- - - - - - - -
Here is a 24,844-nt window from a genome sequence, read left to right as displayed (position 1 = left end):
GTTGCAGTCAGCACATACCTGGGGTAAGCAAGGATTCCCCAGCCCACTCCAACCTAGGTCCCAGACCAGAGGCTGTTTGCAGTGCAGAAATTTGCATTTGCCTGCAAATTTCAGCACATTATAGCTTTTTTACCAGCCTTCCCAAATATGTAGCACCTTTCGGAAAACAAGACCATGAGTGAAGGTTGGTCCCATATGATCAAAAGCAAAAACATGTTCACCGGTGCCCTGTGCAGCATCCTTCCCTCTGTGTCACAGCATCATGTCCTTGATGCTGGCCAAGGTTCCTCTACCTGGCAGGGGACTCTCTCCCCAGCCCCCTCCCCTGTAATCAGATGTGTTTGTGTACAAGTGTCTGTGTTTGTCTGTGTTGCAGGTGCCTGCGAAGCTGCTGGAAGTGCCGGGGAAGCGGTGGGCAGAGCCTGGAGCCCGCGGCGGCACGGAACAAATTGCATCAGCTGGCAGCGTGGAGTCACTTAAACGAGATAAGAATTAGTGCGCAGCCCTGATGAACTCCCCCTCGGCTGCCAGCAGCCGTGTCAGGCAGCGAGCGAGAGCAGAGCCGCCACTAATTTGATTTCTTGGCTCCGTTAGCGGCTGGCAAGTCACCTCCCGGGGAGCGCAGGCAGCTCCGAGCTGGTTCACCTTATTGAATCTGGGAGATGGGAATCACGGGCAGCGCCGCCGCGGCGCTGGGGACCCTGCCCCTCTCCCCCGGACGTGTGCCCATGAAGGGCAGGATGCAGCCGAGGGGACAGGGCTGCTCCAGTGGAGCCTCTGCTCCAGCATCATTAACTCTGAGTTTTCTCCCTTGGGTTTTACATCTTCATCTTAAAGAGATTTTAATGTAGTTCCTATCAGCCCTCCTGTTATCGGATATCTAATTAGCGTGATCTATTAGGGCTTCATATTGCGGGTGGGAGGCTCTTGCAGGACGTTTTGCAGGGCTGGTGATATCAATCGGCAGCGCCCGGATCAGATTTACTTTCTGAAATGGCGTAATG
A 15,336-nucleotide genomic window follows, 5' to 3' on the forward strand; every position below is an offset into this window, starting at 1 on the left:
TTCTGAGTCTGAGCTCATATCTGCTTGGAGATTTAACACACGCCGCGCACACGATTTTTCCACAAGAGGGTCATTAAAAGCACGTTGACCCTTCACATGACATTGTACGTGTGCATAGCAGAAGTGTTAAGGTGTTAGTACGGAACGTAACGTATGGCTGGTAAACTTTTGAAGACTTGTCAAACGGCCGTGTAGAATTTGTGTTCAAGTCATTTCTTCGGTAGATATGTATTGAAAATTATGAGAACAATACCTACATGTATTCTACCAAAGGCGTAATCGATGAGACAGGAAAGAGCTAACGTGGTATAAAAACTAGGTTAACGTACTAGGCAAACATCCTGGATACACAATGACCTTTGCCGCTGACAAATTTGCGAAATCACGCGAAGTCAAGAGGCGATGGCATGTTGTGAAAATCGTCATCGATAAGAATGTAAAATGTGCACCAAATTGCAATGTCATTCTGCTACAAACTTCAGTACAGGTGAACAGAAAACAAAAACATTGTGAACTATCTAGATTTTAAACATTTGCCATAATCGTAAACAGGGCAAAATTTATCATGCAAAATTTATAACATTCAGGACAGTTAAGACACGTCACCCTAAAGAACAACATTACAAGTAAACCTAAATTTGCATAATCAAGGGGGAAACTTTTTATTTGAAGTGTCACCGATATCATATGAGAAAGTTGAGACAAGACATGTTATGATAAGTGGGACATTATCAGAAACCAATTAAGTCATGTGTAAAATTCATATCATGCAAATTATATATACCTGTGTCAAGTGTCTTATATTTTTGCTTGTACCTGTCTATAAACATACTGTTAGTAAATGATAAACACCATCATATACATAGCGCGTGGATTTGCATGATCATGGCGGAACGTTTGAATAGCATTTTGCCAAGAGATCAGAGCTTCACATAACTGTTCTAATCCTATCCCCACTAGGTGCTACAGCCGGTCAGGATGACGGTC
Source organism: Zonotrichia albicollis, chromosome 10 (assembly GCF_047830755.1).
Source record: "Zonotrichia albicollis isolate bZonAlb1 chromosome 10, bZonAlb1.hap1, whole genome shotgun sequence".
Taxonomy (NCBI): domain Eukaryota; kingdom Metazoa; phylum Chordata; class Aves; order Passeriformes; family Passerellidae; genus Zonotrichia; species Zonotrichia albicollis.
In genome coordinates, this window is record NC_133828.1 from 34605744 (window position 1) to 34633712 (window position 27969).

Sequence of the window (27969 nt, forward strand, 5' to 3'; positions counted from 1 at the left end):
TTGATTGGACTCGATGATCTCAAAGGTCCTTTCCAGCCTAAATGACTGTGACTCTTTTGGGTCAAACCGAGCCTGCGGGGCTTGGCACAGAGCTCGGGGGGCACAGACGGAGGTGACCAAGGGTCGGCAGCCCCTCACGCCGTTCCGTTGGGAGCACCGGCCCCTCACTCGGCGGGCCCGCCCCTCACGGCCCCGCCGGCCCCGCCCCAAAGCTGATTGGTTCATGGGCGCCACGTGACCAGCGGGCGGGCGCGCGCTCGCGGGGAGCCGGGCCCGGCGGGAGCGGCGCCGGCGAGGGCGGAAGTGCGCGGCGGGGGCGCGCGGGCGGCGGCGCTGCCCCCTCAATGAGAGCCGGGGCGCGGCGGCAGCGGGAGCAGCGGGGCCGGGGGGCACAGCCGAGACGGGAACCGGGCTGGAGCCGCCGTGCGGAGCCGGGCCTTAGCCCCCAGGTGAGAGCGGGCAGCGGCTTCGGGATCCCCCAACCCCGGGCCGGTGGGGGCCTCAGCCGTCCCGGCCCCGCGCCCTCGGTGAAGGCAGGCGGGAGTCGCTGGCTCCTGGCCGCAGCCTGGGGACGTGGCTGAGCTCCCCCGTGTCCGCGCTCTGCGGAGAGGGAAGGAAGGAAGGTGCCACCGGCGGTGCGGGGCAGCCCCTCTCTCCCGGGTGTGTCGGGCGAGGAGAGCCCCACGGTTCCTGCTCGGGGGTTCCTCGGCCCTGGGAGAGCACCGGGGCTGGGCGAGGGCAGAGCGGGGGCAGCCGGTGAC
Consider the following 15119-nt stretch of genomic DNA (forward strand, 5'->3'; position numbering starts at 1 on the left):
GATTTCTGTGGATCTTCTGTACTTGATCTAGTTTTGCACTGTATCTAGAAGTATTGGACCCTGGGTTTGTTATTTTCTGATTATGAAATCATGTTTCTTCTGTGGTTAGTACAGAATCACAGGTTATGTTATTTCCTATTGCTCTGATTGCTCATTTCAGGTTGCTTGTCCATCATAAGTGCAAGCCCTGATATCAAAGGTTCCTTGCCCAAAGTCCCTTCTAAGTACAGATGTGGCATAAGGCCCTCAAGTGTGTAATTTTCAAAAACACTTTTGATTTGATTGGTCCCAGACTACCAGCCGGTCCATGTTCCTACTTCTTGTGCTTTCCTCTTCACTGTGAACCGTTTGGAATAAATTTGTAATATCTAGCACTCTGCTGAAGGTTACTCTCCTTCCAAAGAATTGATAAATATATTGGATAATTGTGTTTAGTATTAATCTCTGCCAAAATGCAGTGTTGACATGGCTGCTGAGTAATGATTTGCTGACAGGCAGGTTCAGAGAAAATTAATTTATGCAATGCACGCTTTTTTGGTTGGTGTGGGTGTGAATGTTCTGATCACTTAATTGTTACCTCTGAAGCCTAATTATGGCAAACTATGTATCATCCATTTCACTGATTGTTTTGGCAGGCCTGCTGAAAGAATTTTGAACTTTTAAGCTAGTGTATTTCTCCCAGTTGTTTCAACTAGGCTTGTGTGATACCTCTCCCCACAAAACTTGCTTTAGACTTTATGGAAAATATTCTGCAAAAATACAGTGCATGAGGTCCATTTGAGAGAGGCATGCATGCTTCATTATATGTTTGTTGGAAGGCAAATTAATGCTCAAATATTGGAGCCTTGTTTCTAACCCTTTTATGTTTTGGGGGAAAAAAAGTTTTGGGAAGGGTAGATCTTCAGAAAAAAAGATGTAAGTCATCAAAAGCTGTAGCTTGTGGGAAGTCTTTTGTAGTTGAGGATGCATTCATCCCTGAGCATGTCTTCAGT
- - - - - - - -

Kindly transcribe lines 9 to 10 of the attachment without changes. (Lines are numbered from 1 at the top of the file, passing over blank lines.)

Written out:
Sequence of the window (27969 nt, forward strand, 5' to 3'; positions counted from 1 at the left end):
TTGATTGGACTCGATGATCTCAAAGGTCCTTTCCAGCCTAAATGACTGTGACTCTTTTGGGTCAAACCGAGCCTGCGGGGCTTGGCACAGAGCTCGGGGGGCACAGACGGAGGTGACCAAGGGTCGGCAGCCCCTCACGCCGTTCCGTTGGGAGCACCGGCCCCTCACTCGGCGGGCCCGCCCCTCACGGCCCCGCCGGCCCCGCCCCAAAGCTGATTGGTTCATGGGCGCCACGTGACCAGCGGGCGGGCGCGCGCTCGCGGGGAGCCGGGCCCGGCGGGAGCGGCGCCGGCGAGGGCGGAAGTGCGCGGCGGGGGCGCGCGGGCGGCGGCGCTGCCCCCTCAATGAGAGCCGGGGCGCGGCGGCAGCGGGAGCAGCGGGGCCGGGGGGCACAGCCGAGACGGGAACCGGGCTGGAGCCGCCGTGCGGAGCCGGGCCTTAGCCCCCAGGTGAGAGCGGGCAGCGGCTTCGGGATCCCCCAACCCCGGGCCGGTGGGGGCCTCAGCCGTCCCGGCCCCGCGCCCTCGGTGAAGGCAGGCGGGAGTCGCTGGCTCCTGGCCGCAGCCTGGGGACGTGGCTGAGCTCCCCCGTGTCCGCGCTCTGCGGAGAGGGAAGGAAGGAAGGTGCCACCGGCGGTGCGGGGCAGCCCCTCTCTCCCGGGTGTGTCGGGCGAGGAGAGCCCCACGGTTCCTGCTCGGGGGTTCCTCGGCCCTGGGAGAGCACCGGGGCTGGGCGAGGGCAGAGCGGGGGCAGCCGGTGAC